At the moment Skype works for my OS agnostic family, different users use various versions/flavours of Windows, MacOSX, Linux and Android. I don't know of any IM/Video chat client that supports all of these platforms and works when you install it.
Among the alternatives I have tried, Ekiga (could not get it to connect reliably on the same home network that Skype ran fine on), Jitsi, I like it the fact that the UI is consistent over platforms makes support much easier - this is important as it means all the menus on my Linux version of Jitsi are in the same place as Jitsi running on the OS of my elderly relatives computers. Jitsi with video chat is not a resource hog and runs fine on a Linux EEEPC 701. On the down side, a while back they cut support for older versions of MacOSX and then put it back. Then video chat (XMPP network) on the version for Snow Leopard did not work the last time I tried it. Google Hangouts require you to have a Google account (not all of the people I chat with have that), Pidgin seems to work fine but I am the only one using that as a way into Google Talk. TOX, I could not get it to run under MacOSX Snow Leopard the last time I tried it.
Besides the problems of trying to get all your contacts to switch to another IM platform, there are a range of other problems trying to run multiple chat messengers on the same machine. MacOSX seems to be unable to share a webcam between different programs that need it (reboot to start using Jitsi instead of Skype for instance) - maybe newer versions of MacOSX have solved that problem.
I think the only way forwards is to make sure that all widely available protocols (such as the ones that Skype uses) are open sourced and properly documented. Start with protocols that have a user base of 100,000 users or more. This would allow any IM/video chat client project (whether open or closed source, commercial or hobby) to implement connectivity to all of the major networks, thus allowing us to choose the client we want to use and support.
Allows group chats. Has a good business model. Is completely free. Doesn't require registration. Just requires a browser with NO plugins (as long as the browser is not made by Apple or Microsoft).
It does NOT use a social networking model. Does not use email or phone numbers.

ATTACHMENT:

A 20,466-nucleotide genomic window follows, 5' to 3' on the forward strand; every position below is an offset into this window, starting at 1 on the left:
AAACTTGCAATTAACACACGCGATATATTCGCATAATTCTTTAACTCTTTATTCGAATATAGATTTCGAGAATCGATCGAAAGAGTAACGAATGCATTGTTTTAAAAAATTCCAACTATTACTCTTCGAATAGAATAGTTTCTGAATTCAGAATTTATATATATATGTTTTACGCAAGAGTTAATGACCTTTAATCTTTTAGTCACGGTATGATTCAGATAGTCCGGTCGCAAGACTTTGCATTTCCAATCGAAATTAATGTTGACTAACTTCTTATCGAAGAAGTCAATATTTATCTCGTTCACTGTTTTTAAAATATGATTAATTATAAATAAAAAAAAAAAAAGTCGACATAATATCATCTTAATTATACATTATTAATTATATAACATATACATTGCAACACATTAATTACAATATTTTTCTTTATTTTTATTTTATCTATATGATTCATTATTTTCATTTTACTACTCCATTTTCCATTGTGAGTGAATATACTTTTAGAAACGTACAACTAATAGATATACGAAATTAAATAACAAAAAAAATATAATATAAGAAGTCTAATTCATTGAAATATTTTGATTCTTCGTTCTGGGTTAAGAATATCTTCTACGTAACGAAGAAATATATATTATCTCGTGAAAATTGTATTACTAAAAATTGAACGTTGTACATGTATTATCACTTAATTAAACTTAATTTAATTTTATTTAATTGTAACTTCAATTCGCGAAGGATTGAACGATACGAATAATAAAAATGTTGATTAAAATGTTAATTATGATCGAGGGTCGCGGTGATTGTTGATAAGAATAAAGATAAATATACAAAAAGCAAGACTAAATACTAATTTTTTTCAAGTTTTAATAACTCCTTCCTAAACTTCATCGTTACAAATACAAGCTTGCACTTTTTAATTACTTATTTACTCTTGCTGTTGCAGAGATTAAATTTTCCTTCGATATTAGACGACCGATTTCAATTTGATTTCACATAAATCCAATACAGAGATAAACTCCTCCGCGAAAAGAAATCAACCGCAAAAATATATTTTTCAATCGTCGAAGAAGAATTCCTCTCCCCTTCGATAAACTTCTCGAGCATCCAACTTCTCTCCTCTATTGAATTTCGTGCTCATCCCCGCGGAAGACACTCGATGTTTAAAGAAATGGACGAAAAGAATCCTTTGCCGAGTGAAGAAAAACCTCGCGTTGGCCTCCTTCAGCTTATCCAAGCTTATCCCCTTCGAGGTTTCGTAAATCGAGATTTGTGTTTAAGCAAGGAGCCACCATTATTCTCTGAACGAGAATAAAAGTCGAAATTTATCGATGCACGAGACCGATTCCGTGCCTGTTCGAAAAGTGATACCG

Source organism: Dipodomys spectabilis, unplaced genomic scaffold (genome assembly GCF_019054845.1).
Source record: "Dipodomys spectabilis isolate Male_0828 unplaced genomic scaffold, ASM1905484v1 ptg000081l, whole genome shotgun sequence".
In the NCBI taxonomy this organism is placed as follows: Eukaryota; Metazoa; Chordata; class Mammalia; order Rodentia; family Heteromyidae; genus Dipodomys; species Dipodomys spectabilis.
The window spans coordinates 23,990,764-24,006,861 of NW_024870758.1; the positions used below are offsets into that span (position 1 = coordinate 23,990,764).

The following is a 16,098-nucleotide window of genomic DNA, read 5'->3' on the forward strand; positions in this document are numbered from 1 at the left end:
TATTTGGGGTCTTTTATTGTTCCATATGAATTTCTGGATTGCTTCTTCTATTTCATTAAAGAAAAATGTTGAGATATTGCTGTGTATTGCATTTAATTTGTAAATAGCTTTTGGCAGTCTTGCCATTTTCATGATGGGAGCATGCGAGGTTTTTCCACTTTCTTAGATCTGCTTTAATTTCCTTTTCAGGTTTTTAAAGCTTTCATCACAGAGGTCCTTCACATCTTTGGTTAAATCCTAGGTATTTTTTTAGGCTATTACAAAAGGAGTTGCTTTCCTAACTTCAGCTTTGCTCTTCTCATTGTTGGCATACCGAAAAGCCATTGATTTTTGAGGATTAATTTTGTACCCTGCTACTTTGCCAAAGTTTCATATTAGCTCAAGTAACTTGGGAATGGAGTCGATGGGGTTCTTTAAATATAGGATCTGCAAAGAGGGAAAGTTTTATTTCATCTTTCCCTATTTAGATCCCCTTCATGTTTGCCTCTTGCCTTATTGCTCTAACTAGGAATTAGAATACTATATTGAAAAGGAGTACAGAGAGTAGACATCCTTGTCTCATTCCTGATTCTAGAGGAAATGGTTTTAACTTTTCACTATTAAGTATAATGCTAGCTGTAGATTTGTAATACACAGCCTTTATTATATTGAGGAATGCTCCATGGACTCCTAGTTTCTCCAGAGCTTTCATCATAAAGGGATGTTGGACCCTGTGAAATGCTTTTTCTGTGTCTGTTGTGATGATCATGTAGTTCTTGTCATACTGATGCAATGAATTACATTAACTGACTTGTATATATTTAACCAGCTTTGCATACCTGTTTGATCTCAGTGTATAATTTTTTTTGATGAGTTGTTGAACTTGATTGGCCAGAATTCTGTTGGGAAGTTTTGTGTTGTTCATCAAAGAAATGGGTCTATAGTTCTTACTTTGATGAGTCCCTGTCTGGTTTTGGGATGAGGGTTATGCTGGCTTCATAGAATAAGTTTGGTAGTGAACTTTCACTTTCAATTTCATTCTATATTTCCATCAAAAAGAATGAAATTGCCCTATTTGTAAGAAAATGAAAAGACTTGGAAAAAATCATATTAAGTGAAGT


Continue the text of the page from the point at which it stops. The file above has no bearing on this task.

It has a client for both iOS and Android users.
It uses WebRTC which is why you can't use it on Safari or Explorer/Edge..
Pretty awesome and original design!
Oh yes. Easy to use.
So what we have here, is a bunch of very vocal Linux users, most likely the very same who would be the first to denounce and decry any other form of Microsoft software, now crying out because the very software they would never go back to is unavailable, possibly because of the lack of people using it to begin with (due to the apparent mass migration to Linux, because Microsoft etc)?
And as for that wonderful tweet about "Microsoft making using Linux painful"... No, I'm pretty sure that the Linux coders have been making it painful for years long before anyone else took an interest. When techies write an OS for techies, it's going to be technical. It's only due to the recent efforts by those who could see the potential monetary value in making it more accessible to the majority of end users (Ubuntu springs readily to mind here) that ease-of-use has become a major factor.
Lastly, there are more than likely going to be dozens of FOSS projects revolving around making a better alternative to the 'Evil Proprietary Micro$haft EevilEvilBadBad' out there already. Just get the community to rally around the best one, polish it up, and present it as a cross-platform, highly usable and FREE alternative and voila. Another choice. I know, I know... it's harder to do that than complain, and it DOES involve trying to get many disparate coders to unify in one coherent and well-planned project, but IF that can be accomplished, wouldn't that be better for everyone as a whole?